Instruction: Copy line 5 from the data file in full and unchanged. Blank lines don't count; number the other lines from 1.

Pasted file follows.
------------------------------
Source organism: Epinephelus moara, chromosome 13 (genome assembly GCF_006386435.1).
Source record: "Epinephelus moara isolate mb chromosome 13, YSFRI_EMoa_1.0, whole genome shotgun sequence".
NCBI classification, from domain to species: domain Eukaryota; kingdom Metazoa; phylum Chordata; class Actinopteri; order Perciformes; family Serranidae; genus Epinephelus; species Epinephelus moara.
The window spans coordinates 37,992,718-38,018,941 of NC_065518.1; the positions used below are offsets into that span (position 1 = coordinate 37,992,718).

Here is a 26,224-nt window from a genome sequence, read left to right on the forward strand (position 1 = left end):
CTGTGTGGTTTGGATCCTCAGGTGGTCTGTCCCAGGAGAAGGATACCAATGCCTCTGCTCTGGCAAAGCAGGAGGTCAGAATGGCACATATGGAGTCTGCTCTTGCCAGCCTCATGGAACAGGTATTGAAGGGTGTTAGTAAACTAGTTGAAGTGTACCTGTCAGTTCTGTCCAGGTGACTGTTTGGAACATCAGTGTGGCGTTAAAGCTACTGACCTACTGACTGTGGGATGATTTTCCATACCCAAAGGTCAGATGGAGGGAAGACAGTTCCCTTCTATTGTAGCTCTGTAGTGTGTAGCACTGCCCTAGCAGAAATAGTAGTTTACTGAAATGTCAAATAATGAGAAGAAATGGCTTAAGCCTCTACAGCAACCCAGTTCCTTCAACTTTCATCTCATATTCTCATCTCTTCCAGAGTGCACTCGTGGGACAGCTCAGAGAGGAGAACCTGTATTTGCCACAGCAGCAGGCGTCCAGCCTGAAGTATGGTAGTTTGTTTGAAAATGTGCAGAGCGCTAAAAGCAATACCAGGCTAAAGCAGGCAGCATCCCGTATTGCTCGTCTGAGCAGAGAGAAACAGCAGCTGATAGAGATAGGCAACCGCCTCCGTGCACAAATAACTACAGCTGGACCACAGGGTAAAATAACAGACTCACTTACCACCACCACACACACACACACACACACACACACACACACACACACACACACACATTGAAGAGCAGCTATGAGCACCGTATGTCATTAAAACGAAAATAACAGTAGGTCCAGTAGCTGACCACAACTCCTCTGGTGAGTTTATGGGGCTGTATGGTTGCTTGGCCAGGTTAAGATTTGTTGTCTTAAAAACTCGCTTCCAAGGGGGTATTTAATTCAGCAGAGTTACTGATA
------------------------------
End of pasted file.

Here is a 26,224-nt window from a genome sequence, read left to right on the forward strand (position 1 = left end):